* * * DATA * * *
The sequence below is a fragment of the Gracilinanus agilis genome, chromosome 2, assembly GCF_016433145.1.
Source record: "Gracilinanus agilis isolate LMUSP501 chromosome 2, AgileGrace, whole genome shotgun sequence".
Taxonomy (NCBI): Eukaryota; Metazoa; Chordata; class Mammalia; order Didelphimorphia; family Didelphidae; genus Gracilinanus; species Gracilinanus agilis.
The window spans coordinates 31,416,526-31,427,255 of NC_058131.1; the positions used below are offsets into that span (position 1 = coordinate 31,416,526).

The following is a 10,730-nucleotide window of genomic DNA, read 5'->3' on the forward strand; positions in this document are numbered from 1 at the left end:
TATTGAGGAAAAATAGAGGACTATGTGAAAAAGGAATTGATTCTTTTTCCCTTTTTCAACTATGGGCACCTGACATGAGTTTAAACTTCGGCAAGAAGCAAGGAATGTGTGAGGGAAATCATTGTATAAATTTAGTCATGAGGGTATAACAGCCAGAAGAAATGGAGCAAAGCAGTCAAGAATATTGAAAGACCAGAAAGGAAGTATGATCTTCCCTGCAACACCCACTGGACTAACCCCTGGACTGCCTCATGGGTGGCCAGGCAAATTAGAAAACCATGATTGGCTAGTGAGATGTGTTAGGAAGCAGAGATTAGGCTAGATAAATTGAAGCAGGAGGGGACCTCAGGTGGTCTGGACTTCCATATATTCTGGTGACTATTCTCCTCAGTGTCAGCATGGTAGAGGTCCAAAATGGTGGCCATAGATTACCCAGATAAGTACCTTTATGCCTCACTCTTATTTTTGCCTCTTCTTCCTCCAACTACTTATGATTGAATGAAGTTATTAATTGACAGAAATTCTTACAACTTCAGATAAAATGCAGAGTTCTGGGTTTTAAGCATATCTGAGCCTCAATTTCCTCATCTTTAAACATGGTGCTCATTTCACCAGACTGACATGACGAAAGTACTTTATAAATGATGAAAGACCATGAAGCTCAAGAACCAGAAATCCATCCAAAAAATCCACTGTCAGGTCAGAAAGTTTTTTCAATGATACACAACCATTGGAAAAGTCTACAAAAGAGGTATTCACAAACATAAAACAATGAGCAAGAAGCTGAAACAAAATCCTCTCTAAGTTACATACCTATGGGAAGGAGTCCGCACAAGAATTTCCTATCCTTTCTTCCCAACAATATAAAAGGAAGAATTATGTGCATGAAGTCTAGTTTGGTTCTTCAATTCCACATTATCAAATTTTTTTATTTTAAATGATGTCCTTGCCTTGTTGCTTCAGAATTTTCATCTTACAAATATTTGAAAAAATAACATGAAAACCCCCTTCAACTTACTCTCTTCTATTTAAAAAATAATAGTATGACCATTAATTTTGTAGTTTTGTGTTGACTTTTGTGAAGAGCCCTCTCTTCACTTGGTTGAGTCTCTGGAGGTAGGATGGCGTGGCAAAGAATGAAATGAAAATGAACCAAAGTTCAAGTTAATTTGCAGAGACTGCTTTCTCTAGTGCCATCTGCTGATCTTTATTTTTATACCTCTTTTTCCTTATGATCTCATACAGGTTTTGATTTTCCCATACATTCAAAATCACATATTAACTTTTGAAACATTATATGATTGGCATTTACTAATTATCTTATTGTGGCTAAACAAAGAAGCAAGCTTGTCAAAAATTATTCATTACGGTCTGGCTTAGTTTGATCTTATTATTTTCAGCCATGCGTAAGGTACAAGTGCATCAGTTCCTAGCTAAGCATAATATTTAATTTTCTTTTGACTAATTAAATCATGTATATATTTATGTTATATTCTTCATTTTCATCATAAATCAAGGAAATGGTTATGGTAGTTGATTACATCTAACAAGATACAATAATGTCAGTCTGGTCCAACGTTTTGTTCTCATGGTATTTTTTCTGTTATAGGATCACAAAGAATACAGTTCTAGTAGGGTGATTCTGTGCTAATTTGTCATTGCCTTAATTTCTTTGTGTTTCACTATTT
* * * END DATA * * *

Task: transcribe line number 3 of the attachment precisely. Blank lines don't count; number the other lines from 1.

Taxonomy (NCBI): Eukaryota; Metazoa; Chordata; class Mammalia; order Didelphimorphia; family Didelphidae; genus Gracilinanus; species Gracilinanus agilis.